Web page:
The numbers from designation letters suggest that I-924 amendments in 2014/early 2015 were processed much more quickly and predictably than initial designation requests (although USCIS has said there’s no separate workflow or special treatment for amendments), and that actual processing times have often far exceeded what one would expect from reported averages. The trend from 2014 into 2015 looks somewhat positive. A scatterplot of approvals shows an increasing number of approvals coming in under 10 months (but also that USCIS was still working on applications that had been in the pipeline for 2-3 years). I will be interested to see how the numbers change when I have more letters to add to the data set. USCIS designated 208 new regional centers in FY2015, and there were 902 Form I-924 applications pending at USCIS as of January 2016 (as reported by Mr. Colucci in statements on 2/2 and 2/3). I guess that many of the pipeline I-924s are amendments/Exemplar I-526 filed in mid-2015 ahead of anticipated program changes, not new RC applications, but still 902 is a big number. Regional center applicants filing Form I-924 today should not be too alarmed by the processing time outliers in 2014/2015 (many of those 2-3 year cases were caught up and delayed in the confusion over tenant occupancy, which has been cleared now), but they also shouldn’t count on finishing the process in nine months, considering the backlog and IPO’s past performance.


Portfolio investments, existing business

Noticing traffic to old articles about EB-5 investments that involve diversification and existing business, I’ve re-written the following posts with reference to more recent official and unofficial guidance from USCIS.

EB-5 business plan matrix

I’m preparing for a webinar next week that will discuss “What goes into an EB-5 business plan?” This is a good question, and depends on the further questions “What does the business plan need to accomplish?” and “In what context will the business plan be used?” The following matrix helps visualize the goals and contexts that can affect EB-5 business plan content.


People who talk about EB-5 plans tend to focus on just one quadrant – 1A, positive standards for success in USCIS review – and especially on Matter of Ho-compliance. But if you study examples of EB-5 plans gone wrong (AAO denial decisions, lawsuits, unfunded projects), you know that it’s not enough to simply follow the business plan definition in the EB-5 precedent decision Matter of Ho. A plan can be beautifully detailed, covering all the Matter of Ho points from business description down to income projections, but still fail USCIS review due to inconsistencies with external evidence or to mismatch with program requirements (for example describing an enterprise that isn’t “new” or jobs that aren’t “qualifying” as defined by the EB-5 regulations). A perfunctory, formulaic business plan written to satisfy bare minimum requirements can pass USCIS review, but that document will never reach USCIS if it needs to and fails to attract investors. USCIS won’t table a plan for being an ungainly document, or ignore it because the proposal isn’t sufficiently appealing, or cite it in a lawsuit for being misleading. Investors may well do all those things. In my documents detailing direct and regional center EB-5 business plan standards (linked from my Business Plans page), I consider factors in each quadrant of the above matrix of goals and contexts. Investor review is not always an issue (not all investors look to the EB-5 business plan to introduce the business), and review outside USCIS takes different forms depending on the advisors involved. But it’s generally wise to look beyond the Matter of Ho box when writing or reviewing an EB-5 business plan.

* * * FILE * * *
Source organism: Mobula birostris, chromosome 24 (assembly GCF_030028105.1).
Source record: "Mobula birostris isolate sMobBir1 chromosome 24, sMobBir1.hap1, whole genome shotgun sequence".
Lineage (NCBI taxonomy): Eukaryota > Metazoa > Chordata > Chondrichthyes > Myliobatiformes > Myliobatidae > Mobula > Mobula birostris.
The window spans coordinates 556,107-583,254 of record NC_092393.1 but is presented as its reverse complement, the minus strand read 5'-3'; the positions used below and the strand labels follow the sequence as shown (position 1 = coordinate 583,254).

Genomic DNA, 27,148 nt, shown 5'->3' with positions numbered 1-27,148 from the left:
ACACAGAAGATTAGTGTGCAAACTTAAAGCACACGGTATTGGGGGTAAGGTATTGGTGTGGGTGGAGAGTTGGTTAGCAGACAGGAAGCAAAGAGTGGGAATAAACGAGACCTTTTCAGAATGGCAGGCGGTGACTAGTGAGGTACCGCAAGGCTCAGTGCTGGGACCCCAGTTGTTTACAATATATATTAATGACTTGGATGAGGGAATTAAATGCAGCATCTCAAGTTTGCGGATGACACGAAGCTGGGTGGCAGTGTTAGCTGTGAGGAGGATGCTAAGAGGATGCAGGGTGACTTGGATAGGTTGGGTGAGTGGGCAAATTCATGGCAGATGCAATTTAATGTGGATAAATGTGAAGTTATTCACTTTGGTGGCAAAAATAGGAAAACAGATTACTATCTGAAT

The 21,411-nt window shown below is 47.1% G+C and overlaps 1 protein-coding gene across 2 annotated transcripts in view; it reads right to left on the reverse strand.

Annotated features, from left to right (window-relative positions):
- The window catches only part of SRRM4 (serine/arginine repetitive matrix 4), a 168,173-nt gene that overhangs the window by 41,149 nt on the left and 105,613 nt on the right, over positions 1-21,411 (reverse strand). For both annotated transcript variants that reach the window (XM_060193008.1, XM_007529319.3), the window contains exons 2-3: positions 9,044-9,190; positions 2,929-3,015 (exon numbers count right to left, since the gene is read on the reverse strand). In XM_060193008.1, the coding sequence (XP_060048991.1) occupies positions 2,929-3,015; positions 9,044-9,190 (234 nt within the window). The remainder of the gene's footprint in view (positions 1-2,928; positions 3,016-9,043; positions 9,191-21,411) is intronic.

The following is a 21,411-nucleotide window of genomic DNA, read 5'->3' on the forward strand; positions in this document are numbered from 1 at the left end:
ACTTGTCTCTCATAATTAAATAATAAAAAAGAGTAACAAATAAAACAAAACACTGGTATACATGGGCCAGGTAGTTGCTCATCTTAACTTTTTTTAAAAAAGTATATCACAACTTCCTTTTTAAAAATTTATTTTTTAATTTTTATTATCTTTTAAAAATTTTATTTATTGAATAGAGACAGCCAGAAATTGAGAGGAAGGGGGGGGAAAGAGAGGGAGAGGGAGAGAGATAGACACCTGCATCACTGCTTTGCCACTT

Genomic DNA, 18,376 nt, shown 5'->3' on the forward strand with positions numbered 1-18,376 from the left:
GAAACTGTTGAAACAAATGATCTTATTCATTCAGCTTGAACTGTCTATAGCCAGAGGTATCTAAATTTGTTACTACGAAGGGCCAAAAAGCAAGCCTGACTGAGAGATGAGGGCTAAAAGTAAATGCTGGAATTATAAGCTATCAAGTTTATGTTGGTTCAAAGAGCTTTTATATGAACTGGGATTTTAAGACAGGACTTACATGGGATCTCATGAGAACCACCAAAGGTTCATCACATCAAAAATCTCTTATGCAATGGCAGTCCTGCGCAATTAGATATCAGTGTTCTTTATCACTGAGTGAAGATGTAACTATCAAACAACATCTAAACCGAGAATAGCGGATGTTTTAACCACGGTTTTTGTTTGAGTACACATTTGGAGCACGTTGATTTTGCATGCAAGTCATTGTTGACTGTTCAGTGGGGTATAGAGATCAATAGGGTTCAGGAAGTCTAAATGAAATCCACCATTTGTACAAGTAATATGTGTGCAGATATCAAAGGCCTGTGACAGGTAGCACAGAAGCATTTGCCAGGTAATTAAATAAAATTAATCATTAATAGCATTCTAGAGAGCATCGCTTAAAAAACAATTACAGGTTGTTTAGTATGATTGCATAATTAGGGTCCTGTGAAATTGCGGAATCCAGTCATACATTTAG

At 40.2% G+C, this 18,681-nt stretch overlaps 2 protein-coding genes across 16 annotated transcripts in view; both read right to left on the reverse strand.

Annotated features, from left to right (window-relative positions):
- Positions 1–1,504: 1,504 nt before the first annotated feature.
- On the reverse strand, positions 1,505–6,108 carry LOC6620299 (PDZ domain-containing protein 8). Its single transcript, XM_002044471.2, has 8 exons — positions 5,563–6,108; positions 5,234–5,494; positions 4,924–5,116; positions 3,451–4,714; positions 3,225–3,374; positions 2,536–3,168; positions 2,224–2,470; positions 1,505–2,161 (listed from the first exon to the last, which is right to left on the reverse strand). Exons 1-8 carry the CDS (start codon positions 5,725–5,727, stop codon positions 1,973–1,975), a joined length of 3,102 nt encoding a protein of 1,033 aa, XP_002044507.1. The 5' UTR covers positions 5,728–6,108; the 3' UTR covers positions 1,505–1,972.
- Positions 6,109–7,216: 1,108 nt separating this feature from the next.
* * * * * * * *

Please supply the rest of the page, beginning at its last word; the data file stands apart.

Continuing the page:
H.R.4530, Resources, RC List Update

H.R.4530 Introduced
Even as Representatives Goodlatte, Conyers, Issa, and Lofgren (who worked with Senators Leahy and Grassley on their legislation last year) were speaking in yesterday’s House EB-5 hearing about how they think EB-5 incentives are misused and need to be re-oriented, representatives Polis and Amodei introduced H.R.4530-EB-5 Integrity Act of 2016, a bill that proposes to keep current EB-5 incentives in place. I’ve added the bill to my comparison chart, but you don’t need to read it; H.R.4530 is a carbon copy of Senator Flake’s S.2415 (and FYI entirely different from the H.R. 616 American Entrepreneurship and Investment Act of 2015 introduced by Polis and Amodei last January). I don’t know whom to cheer in this legislative mix. The Grassley/Leahy camp bill included at least one provision that would touch and could hurt (sometimes even fatally) each segment of the regional center world, while the Flake/Polis camp bill is crafted to ensure that the current winners don’t get their boats rocked and keep winning, with TEA incentives and the investment amount the same and the kind of integrity measures that conveniently double as anti-competitive measures. Diversity in the regional center world can be a problem, because fragmented markets are hard to work with and small-scale players have a relative probability of being unprofessional if not rogue and causing trouble. On the other hand, diversity means that EB-5 is relatively likely to fund the kind of projects that Congressional representatives want to see to help justify the regional center program — the hotels in third tier cities, the logistics companies in blighted industrial areas, the affordable housing, the entertainment and agricultural projects in rural areas, and so on. If regional center investment becomes all small safe loans to luxury developments in gateway cities, then immigrant investors will benefit but the American public, media, and Congress may turn against what looks like essentially a low-bar green card purchase transaction plus jobs-neutral government subsidy for attractive projects that would’ve proceeded anyway, just more expensively without the green card incentive to lower capital costs. On the other hand, the cause of integrity would not be advanced by deciding to limit the regional center program to unattractive projects entirely dependent on hapless foreign investors, or providing too much leeway for issuers that lack resources to operate professionally. If I were called to testify, I don’t know what changes I’d suggest to maximize EB-5’s potential benefits and minimize risks.